Coca Cola's Lies About Sustainability Have Gone Too Far



Coca Cola's Lies About Sustainability Have Gone Too Far

"They've gone from greenwashing to outright lying.

In 2007, facing growing opposition to its water management practices, particularly in India, Coca-Cola's CEO, Neville Isdell came up with a brilliant idea. The Coca-Cola company, he announced, will become water neutral, replenishing every drop of water they use, and therefore, as the suggestion went, Coca-Cola would have no impact of water resources around the world.

Voila! Problem solved, a company using 300 billion liters of water annually would have no impact on water resources. Sustainability doesn't get any better than that. The only problem was that Coca-Cola knew that water neutrality was impossible to achieve.

In a concept paper on water neutrality that Coca-Cola developed with others, it clearly stated that, "In a strict sense, the term 'water neutral' is troublesome and even may be misleading. It is often possible to reduce a water footprint, but it is generally impossible to bring it down to zero."

But minor details such as "misleading," "troublesome" and "impossible" did not stop Coca-Cola from using the term liberally and widely. And in India, where they have faced the most intense opposition (two bottling plants have been shut down), Coca-Cola went on a fast track, announcing that they will become water neutral by the end of 2009. It took a challenge by the India Resource Center and our allies during in December 2008 to get Coca-Cola to change its tune and to admit two months later that water neutrality is controversial and they will not use it.

"Please note that the terminology "water offset," like "water neutrality" is controversial ... Until a better terminology is identified and accepted by the broader water community, we are using the term offset." -- From Coca-Cola's "Achieving Water Balance through Community Partnership," February 2009.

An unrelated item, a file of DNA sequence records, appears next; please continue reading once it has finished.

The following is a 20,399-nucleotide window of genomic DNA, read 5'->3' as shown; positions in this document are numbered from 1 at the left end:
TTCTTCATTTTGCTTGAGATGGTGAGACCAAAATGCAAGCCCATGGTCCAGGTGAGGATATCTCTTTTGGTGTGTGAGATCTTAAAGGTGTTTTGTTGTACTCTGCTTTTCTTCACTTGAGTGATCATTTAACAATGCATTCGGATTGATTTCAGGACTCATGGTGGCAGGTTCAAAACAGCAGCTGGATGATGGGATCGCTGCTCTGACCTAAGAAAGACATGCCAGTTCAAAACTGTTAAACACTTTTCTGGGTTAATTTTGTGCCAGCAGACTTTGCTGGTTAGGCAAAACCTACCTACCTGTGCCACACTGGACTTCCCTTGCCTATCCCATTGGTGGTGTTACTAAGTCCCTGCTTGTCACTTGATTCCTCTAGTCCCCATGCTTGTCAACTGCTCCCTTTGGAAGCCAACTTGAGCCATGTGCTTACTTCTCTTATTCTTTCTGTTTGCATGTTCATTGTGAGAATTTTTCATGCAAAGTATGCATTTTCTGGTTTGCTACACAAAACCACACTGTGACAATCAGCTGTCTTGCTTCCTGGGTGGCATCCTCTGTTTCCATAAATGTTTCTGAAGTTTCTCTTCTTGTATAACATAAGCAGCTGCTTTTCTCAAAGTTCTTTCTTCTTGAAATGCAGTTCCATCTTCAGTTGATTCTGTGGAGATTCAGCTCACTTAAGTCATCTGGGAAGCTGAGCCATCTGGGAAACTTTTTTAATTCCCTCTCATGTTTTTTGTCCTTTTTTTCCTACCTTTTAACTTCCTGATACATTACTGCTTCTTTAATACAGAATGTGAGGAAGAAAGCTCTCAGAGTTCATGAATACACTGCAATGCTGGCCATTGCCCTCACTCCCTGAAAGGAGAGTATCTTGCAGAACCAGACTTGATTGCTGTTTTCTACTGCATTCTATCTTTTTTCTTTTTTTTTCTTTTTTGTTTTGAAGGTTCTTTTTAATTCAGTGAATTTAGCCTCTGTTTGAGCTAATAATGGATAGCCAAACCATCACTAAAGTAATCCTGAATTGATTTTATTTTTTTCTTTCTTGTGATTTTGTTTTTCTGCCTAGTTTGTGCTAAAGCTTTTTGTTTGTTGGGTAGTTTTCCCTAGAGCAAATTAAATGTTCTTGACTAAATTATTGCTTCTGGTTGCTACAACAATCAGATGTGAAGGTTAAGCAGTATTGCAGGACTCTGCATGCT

But the marketing appeal of a concept like water neutrality, however impossible it may be to achieve, is simply to great for a publicity driven Coca-Cola to pass by. Sharing the opening plenary of the Clinton Global Initiative with Barack Obama, Bill Clinton and Walmart two days ago, Muhtar Kent, Coca-Cola's new CEO, blurted out that Coca-Cola will become water neutral by 2020.

Wait a minute. Is there something new from the "broader water community" since February this year that has enabled water neutrality to be possible and not controversial? No, there isn't, and trust me, we would know if there was because we keep a close watch on Coca-Cola and its shenanigans. Muhtar Kent's blurt is truly indicative of how Coca-Cola has approached its "water stewardship" initiatives."

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Here we go. Now companies like Coca Cola will want to make us believe that 'water neutrality' is actually something that can be achieved. Just how gullible do they think we are? And of course, they can promise to not use as much water, but that doesn't mean they won't still pollute the water. Offsets whether in carbon or water are simply corporate mechanisms devised to shirk moral responsibility and should be taken at face value.

India Resource Center: Campaign to Hold Coca Cola Accountable

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